Their talk centered on quite a few things that HR should pay attention to when it comes to opioids. One of which was how important it is for employers and employees to notice the signs.
"Alicea addressed the necessity for more thorough training so managers and supervisors are better equipped to recognize the red flags," reports David Shadovitz for Human Resource Executive.
"They need to be able to identify the early warning signs, such as absenteeism on Mondays and Fridays (or the day after a payday), lateness, poor quality of work, theft, and morale."
He goes on to say that workers, on the staff level, always know these things far earlier than upper management, which makes sense because these workers are more intimately connected with their peers.
“I can’t even tell you how many times an HR person has called me about a problem employee who has tested positive, even though it has been going on for five years,” said Alicea, according to Shadovitz.
“HR needs to help the managers and supervisors understand that this is a real issue and teach them how to supportively confront employees, including what to say and what not to say. That’s where HR can come in as a partner, helping them focus on identifying the early warning signals and helping them remain objective.”
Even though identifying individuals who may be suffering from opioid addiction is a good first step, it can be challenging both personally and legally to get too involved.
For one thing, confronting someone about an addiction of any kind will likely not be met with excitement from the individual. Alicea says that the key here is to use 'I messages' that do not directly confront the person.
For example, someone could say, "I am concerned about your work performance" or something along those lines. On the other hand, you shouldn't come at the perqson with, "You're an addict. You have a substance abuse problem." That's just going to start a confrontation.
He also says that after these statements it's okay to send the staff member for a 'medical evaluation' (read: drug test) to see what's going on.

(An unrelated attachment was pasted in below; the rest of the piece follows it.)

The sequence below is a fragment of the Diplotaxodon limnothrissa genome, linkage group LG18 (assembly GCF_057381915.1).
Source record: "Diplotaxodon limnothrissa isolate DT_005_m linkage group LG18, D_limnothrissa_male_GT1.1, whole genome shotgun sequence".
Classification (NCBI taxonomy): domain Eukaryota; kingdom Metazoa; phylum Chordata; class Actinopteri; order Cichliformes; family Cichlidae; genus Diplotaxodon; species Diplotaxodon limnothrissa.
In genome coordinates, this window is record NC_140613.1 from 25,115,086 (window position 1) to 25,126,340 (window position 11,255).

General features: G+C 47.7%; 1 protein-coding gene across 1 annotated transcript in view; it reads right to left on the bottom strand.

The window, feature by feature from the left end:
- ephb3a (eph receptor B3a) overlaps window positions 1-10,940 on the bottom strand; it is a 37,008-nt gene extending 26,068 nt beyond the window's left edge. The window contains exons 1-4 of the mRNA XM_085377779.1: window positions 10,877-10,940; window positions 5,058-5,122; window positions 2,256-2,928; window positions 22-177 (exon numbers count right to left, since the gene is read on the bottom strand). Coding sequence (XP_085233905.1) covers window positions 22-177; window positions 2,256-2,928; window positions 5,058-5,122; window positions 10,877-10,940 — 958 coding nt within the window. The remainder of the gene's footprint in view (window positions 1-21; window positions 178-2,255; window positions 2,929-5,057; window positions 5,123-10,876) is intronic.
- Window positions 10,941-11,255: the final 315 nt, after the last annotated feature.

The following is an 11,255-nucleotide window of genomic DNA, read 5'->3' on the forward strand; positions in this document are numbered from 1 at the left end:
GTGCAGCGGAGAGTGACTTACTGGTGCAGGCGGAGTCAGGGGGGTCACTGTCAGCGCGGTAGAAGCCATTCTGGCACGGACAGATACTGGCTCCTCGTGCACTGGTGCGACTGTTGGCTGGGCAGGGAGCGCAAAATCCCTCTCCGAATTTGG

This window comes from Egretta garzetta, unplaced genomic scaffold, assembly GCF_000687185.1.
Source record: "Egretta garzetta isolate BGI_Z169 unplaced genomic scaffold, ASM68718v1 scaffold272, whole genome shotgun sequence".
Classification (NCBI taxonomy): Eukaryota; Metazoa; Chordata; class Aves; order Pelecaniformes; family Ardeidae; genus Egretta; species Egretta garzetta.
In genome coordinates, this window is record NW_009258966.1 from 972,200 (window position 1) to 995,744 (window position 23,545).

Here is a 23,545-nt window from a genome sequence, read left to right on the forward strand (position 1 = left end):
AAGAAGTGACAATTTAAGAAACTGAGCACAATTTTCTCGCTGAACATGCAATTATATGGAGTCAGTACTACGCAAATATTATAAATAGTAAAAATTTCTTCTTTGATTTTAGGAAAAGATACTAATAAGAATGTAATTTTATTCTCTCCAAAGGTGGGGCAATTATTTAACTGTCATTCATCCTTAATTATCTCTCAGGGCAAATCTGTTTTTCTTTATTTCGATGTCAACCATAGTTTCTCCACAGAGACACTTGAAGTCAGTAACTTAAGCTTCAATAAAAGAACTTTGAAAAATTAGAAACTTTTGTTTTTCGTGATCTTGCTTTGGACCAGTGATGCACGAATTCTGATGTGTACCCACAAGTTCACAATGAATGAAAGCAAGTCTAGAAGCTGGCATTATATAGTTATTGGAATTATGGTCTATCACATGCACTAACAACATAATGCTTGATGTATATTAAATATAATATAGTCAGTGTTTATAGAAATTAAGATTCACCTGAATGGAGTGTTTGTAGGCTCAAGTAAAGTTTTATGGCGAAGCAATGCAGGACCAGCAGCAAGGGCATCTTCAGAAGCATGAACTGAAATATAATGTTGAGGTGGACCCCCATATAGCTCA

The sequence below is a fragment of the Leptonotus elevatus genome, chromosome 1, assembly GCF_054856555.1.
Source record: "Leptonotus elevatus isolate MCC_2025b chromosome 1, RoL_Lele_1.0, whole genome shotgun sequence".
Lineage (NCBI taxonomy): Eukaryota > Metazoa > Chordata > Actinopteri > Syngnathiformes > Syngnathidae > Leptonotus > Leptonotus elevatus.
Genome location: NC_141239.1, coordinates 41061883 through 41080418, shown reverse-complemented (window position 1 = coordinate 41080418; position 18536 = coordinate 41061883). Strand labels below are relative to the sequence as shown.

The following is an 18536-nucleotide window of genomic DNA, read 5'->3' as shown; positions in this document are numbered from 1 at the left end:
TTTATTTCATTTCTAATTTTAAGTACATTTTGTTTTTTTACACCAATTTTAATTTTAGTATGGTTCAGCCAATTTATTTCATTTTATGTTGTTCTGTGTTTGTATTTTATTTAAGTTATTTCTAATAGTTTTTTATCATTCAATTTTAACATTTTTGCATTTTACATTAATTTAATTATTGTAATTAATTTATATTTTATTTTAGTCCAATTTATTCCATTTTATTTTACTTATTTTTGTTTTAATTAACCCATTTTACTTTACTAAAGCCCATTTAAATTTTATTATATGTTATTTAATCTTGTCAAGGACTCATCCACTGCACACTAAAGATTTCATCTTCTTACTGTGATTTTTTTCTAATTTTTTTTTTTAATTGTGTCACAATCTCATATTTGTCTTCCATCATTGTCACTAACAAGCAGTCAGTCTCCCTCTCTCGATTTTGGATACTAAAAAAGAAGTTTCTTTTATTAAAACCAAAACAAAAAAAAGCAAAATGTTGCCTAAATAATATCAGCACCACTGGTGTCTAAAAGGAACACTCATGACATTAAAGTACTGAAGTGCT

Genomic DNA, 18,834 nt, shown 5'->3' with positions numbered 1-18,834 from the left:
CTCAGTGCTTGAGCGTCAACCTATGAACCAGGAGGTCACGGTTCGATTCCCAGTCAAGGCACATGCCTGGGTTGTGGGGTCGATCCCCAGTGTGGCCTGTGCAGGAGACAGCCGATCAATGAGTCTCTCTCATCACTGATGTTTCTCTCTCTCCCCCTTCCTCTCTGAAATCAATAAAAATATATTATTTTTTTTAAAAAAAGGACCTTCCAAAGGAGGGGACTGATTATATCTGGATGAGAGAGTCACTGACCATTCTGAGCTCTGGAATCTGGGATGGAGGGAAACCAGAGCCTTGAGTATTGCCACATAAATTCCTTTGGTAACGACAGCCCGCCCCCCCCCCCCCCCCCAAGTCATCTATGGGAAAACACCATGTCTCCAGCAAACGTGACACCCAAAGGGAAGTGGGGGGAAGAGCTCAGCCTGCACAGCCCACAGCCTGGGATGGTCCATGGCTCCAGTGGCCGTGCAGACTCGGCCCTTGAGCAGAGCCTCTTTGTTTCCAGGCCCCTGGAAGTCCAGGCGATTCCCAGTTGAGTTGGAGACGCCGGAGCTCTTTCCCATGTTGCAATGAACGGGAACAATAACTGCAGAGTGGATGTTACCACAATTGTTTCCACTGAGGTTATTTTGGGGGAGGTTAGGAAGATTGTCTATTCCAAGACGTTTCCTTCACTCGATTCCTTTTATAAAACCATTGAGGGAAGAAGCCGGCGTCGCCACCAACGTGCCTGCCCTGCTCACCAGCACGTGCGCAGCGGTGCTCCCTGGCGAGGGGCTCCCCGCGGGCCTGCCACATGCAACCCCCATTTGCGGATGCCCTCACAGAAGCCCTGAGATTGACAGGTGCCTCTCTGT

Another important takeaway from the talk was the fact that threatening someone's job over opioids is likely the wrong move. After all, when you threaten someone's job or straight up fire someone because of their addiction, you may (will) stress them out even more, which can lead to a whole bunch of things - none of which are good outcomes.
This is where a 'last-chance agreement' can come into play. By allowing your employee to get help and beat their addiction, providing them a support system in the process, you can retain them and literally help them get through this situation.
There's obviously a business case for this, too, which rings inhuman, but would be nonsensical to not notice. Firing people, searching for talent, onboarding, training, and eventually fully replacing workers is never a cost-effective move. Why not retain the employee and provide assistance at the same time? Create a win-win.
And, we just have to say it, you should want your staff members to beat their addiction not only because of their work but because they are a person in need of support (you know this, but we have to reiterate).
With all of that said, like we mentioned above, it can still be very tricky to approach someone who you think may be struggling with addiction. Not only on a personal level but a legal level, too.
Confronting Staff Members: What You Need to Know
Confronting a staff member about drug use is never easy, but HR and management do have systems in place to do so.
This is all really tied up to how your company's policies are written. For example, you may have a policy that allows for random drug testing and things like that. The most common way drug tests are administered is performance-based.
In this situation, let's say that someone came to HR and reported an employee who seems to be under the influence of a drug or alcohol. HR can call that employee in and if they notice anything suspicious they can administer a drug test.
Sometimes, if the employee does have an addiction, they may come out and say it before the drug test is performed. On the other hand, some will try to pass anyway.
There are some things that must be said here, though, before we get into the recovery stage. The Equal Employment Opportunity Commission (EEOC) makes it clear that employers should only be allowed to drug test individuals when there is probable cause that the use will impact job performance and/or safety.